A strong conservative republican, Jessica Peck is an American columnist, attorney, and strong advocate for legalization. Many times, she has articulated her support for the decriminalization of cannabis. A “freedom fighter of the month” in a 2009 High Times magazine, she fought tirelessly for legalization in Colorado. She now sits as an appointee to the United States Civil Rights Commission’s Colorado Advisory Committee.
Founder of the Beverly Hills Cannabis Club in 1996, Cheryl Shuman has been referred to as the “Cannabis Queen of Beverly Hills,” by New York Times’ Theodore Ross and LA Weekly even called her the “Martha Stewart of Marijuana.” A strong advocate and intelligent businesswoman, Shuman proudly handles public relations services, runs a marketing agency, and hosts special events regarding the cannabis industry.
A longtime City Hall aide for San Francisco and strong cannabis advocate, Nicole Elliott is the first to head the newly created San Francisco Department of Cannabis. Elliott already had a seasoned presence at the City Hall, so in 2017 she left her post as liaison to the Board of Supervisors to accept the position.
While she was new to the industry, Elliott’s goals were to include “equity and restorative justice, protecting our youth, ensuring product safety, and continued access to medicinal cannabis for patients, integrating cannabis businesses into neighborhoods thoughtfully and generating revenue for the city,” according to a statement she made for the S.F. Chronicle.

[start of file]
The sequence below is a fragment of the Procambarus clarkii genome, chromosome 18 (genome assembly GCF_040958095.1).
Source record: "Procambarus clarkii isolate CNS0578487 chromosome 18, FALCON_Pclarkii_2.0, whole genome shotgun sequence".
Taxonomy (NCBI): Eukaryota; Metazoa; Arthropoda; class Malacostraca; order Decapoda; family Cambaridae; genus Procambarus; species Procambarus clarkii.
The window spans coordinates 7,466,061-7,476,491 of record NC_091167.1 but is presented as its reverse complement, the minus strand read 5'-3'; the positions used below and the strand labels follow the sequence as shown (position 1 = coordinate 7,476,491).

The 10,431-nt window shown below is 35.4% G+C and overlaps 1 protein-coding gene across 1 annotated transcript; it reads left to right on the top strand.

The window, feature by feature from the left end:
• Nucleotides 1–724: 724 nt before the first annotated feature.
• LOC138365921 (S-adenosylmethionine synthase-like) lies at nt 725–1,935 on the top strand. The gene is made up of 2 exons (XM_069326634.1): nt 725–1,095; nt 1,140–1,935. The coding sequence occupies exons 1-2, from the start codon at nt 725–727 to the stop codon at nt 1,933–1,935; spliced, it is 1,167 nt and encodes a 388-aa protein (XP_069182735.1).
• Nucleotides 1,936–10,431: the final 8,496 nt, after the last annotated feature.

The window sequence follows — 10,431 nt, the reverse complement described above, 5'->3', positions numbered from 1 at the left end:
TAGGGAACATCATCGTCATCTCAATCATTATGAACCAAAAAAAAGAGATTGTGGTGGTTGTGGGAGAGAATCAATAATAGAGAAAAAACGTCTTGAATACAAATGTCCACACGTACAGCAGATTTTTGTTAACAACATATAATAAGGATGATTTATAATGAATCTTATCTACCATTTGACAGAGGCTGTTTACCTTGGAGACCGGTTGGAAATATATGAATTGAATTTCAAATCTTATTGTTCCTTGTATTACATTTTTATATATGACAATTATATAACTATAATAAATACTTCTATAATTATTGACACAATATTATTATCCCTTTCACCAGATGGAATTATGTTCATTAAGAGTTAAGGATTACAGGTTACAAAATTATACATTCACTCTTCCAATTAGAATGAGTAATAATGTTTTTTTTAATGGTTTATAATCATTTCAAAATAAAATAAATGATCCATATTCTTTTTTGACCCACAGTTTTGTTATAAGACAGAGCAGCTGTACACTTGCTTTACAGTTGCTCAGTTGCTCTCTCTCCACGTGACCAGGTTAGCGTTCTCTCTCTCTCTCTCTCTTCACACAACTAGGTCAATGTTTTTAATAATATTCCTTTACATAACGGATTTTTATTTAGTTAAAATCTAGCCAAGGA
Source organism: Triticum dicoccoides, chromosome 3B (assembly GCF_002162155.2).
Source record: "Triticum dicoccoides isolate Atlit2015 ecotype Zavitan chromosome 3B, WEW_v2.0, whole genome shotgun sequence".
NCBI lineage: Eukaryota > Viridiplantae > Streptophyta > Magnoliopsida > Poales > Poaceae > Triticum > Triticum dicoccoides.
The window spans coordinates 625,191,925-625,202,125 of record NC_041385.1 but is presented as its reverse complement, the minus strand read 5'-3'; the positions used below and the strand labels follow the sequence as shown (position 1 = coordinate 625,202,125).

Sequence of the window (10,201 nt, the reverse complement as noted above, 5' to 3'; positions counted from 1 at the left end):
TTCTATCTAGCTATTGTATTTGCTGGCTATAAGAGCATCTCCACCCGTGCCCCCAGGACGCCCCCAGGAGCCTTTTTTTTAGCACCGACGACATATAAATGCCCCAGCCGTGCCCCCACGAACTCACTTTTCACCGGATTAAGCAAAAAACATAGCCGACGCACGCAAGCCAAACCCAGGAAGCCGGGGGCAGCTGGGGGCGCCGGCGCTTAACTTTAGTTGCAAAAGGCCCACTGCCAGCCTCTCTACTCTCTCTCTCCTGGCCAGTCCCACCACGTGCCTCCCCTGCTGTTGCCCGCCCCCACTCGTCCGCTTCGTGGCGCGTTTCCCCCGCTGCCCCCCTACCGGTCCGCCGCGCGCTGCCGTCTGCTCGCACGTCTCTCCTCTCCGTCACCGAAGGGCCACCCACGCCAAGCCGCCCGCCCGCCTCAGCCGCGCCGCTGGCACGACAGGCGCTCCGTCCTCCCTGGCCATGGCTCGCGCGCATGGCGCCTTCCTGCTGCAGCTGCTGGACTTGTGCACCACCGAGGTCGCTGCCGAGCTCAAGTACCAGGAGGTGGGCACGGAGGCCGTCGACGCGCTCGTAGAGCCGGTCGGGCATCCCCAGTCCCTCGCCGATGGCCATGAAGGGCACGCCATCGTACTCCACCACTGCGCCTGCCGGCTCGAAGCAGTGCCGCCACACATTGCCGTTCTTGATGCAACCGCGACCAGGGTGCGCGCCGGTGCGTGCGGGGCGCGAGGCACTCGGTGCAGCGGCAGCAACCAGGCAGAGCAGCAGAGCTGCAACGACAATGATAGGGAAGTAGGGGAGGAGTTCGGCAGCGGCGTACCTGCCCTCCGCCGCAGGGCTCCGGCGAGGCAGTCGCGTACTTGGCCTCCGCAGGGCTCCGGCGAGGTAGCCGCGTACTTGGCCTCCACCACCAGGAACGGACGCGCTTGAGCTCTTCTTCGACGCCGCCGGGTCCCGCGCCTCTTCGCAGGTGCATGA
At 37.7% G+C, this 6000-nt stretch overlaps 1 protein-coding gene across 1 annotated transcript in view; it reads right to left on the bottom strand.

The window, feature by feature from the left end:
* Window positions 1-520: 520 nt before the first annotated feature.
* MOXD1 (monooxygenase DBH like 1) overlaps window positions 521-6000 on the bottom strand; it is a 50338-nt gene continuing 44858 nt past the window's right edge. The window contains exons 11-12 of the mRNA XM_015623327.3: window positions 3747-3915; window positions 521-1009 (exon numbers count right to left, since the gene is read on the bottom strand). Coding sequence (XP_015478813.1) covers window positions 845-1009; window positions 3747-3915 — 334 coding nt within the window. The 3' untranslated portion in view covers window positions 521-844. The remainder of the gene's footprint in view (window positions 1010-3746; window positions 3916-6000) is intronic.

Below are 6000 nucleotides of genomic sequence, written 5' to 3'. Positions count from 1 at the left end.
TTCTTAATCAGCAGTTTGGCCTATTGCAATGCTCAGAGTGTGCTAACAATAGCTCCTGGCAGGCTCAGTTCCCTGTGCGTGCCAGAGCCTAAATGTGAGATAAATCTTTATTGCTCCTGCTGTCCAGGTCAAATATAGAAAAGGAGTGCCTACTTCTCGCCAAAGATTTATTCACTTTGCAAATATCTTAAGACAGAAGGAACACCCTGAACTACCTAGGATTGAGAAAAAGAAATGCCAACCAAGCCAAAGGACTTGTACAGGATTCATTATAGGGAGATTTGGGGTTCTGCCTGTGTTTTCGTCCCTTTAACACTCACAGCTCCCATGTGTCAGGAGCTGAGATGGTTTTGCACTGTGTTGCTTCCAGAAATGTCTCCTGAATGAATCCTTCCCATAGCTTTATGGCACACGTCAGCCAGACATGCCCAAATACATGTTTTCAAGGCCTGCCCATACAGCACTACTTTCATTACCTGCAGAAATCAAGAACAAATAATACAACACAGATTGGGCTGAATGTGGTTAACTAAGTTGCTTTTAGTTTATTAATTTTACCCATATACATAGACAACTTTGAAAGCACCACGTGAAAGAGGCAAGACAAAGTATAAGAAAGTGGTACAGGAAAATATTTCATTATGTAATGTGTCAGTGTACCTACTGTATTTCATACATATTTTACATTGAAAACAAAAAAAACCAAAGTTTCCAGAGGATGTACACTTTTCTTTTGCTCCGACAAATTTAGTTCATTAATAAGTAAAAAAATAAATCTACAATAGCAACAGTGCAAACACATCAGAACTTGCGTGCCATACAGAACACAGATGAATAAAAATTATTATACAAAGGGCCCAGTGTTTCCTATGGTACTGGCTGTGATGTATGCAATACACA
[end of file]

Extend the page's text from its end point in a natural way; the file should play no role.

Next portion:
Canada’s Cannabis Act was sponsored by Jody Wilson-Raybould in an effort that would lead to legalization on a national scale. It was thanks, in part, to Wilson-Raybould’s efforts that Canada legalized cannabis for the entire nation recreationally in 2018. In many ways more than just the act, she helped move the process of legalizing the plant along for the country. We look at her policy changes as inspiration for what it could be like in the US one day.
The first head for the California Bureau of Cannabis Control, Lori Ajax is a longtime cannabis advocate. In many news outlets, she was doted on as the “state’s cannabis czar” since her 2017 appointment to her current role. The bureau that Ajax leads is responsible for regulating medical cannabis and legal non-medical cannabis in accordance with Proposition 64, the Adult Use of Marijuana Act, and the Medical Cannabis Regulation and Safety Act.
Every Woman in the World
We celebrate not only the move-makers in the cannabis industry, but all women across the planet we call home. Women everywhere have been making big moves in the cannabis industry, and their ripples change the way the industry works as we know it. Just in 2018, women bought twice as many cannabis products as the year before. As social acceptance of the plant grows, our voices speak louder and with clearer intent now more than ever.
Today, on International Women’s Day, we celebrate every woman in the world. Together, women will continue to rise-up, make power moves, run entire companies, and lead an industry ever forward.